How long do I have to pay an invoice for roofing and gutters once I’ve received the invoice?

UPDATED: Feb 7, 2018

Advertiser Disclosure

It’s all about you. We want to help you make the right legal decisions.

We strive to help you make confident insurance and legal decisions. Finding trusted and reliable insurance quotes and legal advice should be easy. This doesn’t influence our content. Our opinions are our own.

Get Legal Help Today

Compare Quotes From Top Companies and Save

secured lock Secured with SHA-256 Encryption

How long do I have to pay an invoice for roofing and gutters once I’ve received the invoice?

A roofing company had finished up on the work installing roof, gutters, etc and
have now sent an invoice? I have questions on the amount being invoiced and have
been communicating my questions but not getting the answers. This company is now
demanding payment by Fri 2/9 and will start a lien process if the invoice is not
paid in full. Is there a certain time allowed by Colorado State Jefferson
County, Denver, CO before the invoice would be due and they could start?

Thanks for your help

Asked on February 7, 2018 under Business Law, Colorado


SJZ, Member, New York Bar / FreeAdvice Contributing Attorney

Answered 5 years ago | Contributor

If the invoice or any contract you signed specifies time for payment, you must pay within that time frame. Otherwise, there is no hard and fast period of time--you must simply pay it within a "reasonable" time. "Reasonable" is generally determined in line with the practice for this type of industry or business in your location--i.e. how quickly roofing or contracting invoices where you live are generally paid. In my area (NJ), that is generally a month (net 30).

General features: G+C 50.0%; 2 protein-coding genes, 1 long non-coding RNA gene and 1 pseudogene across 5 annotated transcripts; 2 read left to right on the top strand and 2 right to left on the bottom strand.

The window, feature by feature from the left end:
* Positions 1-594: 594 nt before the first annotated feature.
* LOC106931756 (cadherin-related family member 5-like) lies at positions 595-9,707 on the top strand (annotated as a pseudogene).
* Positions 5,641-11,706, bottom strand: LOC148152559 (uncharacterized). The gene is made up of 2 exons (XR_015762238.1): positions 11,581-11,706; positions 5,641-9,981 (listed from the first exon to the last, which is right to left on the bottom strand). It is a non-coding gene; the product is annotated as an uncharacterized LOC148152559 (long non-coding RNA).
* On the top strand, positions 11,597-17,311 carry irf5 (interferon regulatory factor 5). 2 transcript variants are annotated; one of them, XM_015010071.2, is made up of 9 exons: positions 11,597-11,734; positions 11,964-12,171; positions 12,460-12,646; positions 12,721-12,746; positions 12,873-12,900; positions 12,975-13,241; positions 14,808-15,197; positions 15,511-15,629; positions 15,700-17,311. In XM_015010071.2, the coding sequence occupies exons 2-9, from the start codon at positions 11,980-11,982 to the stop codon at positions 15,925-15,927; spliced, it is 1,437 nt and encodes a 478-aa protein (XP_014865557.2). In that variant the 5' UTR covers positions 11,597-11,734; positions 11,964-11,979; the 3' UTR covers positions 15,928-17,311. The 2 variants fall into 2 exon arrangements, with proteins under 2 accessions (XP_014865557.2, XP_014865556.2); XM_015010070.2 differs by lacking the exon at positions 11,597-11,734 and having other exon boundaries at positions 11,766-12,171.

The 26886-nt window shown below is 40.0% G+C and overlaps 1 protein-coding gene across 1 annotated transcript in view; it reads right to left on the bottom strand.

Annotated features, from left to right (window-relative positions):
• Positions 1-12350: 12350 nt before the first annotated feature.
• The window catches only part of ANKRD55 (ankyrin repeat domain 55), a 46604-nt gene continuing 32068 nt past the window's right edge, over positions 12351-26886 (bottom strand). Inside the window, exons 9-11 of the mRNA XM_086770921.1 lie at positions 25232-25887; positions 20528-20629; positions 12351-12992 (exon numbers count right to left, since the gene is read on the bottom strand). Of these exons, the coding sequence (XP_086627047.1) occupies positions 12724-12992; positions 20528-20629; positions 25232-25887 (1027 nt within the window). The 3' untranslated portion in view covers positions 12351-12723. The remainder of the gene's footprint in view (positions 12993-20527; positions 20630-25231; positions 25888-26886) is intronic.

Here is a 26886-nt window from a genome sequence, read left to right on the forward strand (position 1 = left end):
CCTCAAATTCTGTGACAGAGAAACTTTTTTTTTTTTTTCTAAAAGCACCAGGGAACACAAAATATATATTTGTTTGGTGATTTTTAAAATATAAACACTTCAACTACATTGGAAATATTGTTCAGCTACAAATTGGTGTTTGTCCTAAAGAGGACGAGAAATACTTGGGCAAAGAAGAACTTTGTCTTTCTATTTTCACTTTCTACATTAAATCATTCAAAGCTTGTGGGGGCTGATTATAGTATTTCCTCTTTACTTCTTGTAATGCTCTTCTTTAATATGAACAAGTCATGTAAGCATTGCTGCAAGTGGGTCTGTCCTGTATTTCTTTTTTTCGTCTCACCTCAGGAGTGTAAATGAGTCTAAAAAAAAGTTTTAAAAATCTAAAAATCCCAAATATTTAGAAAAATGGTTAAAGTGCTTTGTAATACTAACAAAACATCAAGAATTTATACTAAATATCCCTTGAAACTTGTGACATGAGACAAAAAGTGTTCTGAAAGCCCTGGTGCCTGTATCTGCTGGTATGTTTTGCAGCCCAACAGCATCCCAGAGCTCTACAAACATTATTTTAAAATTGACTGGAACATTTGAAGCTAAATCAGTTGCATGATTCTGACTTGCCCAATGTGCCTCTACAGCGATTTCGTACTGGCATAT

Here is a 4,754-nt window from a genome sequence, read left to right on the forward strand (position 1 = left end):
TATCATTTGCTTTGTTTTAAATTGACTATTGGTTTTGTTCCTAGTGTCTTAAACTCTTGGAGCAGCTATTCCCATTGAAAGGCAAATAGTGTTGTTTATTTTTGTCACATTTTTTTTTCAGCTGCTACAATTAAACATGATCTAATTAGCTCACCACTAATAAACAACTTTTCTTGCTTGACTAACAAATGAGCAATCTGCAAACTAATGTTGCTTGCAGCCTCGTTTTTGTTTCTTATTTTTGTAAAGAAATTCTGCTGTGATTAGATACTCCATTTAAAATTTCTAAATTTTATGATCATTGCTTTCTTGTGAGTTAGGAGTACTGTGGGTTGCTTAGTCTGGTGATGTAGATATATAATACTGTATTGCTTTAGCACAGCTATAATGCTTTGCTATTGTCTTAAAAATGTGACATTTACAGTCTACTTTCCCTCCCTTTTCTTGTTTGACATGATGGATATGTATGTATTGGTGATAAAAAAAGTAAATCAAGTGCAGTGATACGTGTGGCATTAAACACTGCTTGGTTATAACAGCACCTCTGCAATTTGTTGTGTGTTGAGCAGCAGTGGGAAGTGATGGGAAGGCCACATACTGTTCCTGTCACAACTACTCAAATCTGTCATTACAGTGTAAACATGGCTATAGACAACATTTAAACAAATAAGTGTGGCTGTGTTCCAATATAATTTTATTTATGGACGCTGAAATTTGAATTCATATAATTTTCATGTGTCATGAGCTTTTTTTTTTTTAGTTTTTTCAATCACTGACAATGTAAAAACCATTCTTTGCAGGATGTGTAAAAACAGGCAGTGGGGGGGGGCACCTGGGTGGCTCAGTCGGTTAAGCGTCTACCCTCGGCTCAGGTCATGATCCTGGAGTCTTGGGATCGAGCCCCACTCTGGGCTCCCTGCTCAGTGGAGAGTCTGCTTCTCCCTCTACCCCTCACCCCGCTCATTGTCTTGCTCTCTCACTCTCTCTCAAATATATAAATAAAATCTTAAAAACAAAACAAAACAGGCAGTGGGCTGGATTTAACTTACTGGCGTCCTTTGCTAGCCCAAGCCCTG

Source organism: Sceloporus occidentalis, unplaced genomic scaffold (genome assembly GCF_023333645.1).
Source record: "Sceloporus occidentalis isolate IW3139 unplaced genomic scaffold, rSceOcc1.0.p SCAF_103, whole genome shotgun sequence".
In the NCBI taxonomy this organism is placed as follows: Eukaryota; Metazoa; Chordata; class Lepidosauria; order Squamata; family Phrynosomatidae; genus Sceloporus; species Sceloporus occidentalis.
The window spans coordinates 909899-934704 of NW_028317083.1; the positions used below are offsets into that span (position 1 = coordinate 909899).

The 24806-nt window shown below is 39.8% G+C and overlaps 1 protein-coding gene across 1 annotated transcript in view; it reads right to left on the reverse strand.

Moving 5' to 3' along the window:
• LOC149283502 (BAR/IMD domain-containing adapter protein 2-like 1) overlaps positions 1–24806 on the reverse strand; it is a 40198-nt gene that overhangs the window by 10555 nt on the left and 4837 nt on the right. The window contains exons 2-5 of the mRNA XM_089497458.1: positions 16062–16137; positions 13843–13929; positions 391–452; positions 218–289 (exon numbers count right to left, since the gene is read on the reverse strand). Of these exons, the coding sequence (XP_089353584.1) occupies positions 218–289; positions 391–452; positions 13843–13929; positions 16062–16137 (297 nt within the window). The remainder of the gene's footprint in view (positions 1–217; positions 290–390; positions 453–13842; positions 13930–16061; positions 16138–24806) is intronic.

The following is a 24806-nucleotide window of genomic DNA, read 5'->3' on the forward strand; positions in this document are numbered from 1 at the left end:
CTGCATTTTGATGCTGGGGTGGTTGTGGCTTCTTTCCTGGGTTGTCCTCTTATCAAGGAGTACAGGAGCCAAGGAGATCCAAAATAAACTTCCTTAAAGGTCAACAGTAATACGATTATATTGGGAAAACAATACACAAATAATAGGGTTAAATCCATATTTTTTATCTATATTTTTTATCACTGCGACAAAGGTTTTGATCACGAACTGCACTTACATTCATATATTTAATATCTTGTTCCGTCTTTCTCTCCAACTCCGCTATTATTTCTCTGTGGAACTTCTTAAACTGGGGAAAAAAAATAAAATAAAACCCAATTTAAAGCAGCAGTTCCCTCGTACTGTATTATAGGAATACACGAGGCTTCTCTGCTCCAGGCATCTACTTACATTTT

IMPORTANT NOTICE: The Answer(s) provided above are for general information only. The attorney providing the answer was not serving as the attorney for the person submitting the question or in any attorney-client relationship with such person. Laws may vary from state to state, and sometimes change. Tiny variations in the facts, or a fact not set forth in a question, often can change a legal outcome or an attorney's conclusion. Although has verified the attorney was admitted to practice law in at least one jurisdiction, he or she may not be authorized to practice law in the jurisdiction referred to in the question, nor is he or she necessarily experienced in the area of the law involved. Unlike the information in the Answer(s) above, upon which you should NOT rely, for personal advice you can rely upon we suggest you retain an attorney to represent you.

Get Legal Help Today

Find the right lawyer for your legal issue.

secured lock Secured with SHA-256 Encryption